Atom is a “piano roll” sequencer for making music on iOS. A piano roll is named for the software used to run olde worlde player pianos. It’s a roll of paper with holes punched in it. As the roll moves through the piano, the holes are read by a “tracker bar,” and the corresponding notes are played.
Imagine such a sheet of paper in the digital realm. That’s a modern piano-roll sequencer, and it’s a commonplace way to control software instruments. Atom brings some amazing tricks to the piano roll. It’s also an Audio Unit (AU) app, which means it can work as a plug-in inside your favorite iOS Music apps, like Cubasis and GarageBand.
If you’re familiar with piano roll sequencers, you’ll be right at home here. But why bother with a $10 plugin when most DAW (Digital Audio Workstation) apps like GarageBand already have a piano roll built in? First, because an the AU Atom can add a piano roll to apps that don’t have one, and second, because it’s super well-designed.
Atom is a MIDI AU, which means that it doesn’t produce any sound itself. Instead, it sends MIDI messages to instruments (be they apps, or instruments that are built in to the DAW you’re using), and these messages tell the instruments what to play.
But because it’s an AU, you can use multiple instances of it, all of them controlling different instruments. Which brings us on to the neat tricks in Atom.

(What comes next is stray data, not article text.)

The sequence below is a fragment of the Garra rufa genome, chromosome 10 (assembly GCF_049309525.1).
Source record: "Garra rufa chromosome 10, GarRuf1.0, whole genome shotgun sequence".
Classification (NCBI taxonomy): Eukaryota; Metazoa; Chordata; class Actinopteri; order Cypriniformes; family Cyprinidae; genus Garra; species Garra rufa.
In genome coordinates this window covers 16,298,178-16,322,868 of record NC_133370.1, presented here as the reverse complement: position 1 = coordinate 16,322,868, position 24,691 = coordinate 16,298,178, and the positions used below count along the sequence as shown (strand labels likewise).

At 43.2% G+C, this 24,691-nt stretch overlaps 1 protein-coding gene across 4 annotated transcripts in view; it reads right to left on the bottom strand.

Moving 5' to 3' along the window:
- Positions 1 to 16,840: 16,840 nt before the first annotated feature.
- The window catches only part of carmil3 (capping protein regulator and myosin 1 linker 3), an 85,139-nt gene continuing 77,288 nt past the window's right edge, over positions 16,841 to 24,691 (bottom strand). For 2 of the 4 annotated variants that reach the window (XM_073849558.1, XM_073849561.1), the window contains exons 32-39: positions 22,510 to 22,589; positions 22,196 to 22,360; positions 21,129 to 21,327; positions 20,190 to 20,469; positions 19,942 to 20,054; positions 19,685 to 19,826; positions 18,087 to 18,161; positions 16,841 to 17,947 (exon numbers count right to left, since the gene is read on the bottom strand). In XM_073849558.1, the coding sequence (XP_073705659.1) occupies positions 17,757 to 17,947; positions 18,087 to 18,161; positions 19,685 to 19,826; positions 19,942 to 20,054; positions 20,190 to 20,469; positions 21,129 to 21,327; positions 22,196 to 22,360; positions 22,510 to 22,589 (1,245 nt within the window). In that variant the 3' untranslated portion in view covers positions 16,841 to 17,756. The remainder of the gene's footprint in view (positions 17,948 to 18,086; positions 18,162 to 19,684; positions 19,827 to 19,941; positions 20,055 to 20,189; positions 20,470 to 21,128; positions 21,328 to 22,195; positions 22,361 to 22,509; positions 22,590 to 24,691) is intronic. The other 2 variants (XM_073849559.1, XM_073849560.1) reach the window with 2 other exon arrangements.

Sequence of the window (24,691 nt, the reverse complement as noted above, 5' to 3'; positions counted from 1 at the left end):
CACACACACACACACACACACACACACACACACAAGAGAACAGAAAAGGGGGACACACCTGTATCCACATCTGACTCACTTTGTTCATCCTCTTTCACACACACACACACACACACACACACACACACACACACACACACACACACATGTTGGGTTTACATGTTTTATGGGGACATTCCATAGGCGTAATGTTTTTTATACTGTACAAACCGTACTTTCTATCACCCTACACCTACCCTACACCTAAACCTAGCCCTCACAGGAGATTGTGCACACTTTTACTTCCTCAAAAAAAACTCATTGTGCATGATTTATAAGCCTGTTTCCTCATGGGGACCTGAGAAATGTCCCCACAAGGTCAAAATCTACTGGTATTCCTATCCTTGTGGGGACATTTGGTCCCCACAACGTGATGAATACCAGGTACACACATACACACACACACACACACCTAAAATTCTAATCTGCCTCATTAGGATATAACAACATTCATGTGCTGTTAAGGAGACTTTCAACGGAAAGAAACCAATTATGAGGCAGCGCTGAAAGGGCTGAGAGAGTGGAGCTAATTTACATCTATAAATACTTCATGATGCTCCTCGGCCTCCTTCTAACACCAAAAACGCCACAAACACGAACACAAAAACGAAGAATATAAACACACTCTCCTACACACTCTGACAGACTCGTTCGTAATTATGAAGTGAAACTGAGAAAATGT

Atom piano roll features
The cleverest feature, for me, is that you can overlay these multiple instances, to see the entire picture. Say you have instances of Atom controlling a piano, a bass synth, and some atmospheric keyboard app. You can overlay the piano rolls from all of these, so you can see that the music all lines up. This opens up some neat musical opportunities. It’s easy to split chords among all three instruments, making for some very interesting harmonies.
There’s more. Atom works as a looper for MIDI, so you can lay down a few basic notes, and build from there, live, as the loop repeats. You can also quantize these loops to correct your sloppy timing, and stretch them to perfectly fit other music.
The most important part, editing, is also well designed, with tools to make creating and tweaking your sequences quick and easy. This helps keep you in the creative flow.
In fact, Atom is so nicely put together that it could be considered as an improvisational tool of its own. Whether you’re mapping out a painstakingly-composed arrangement, or you’re just jamming on the fly, Atom looks like a great addition to any iOS musician’s toolbox. And it’s just $9.
Atom | Piano Roll
Download: Atom | Piano Roll from the App Store (iOS)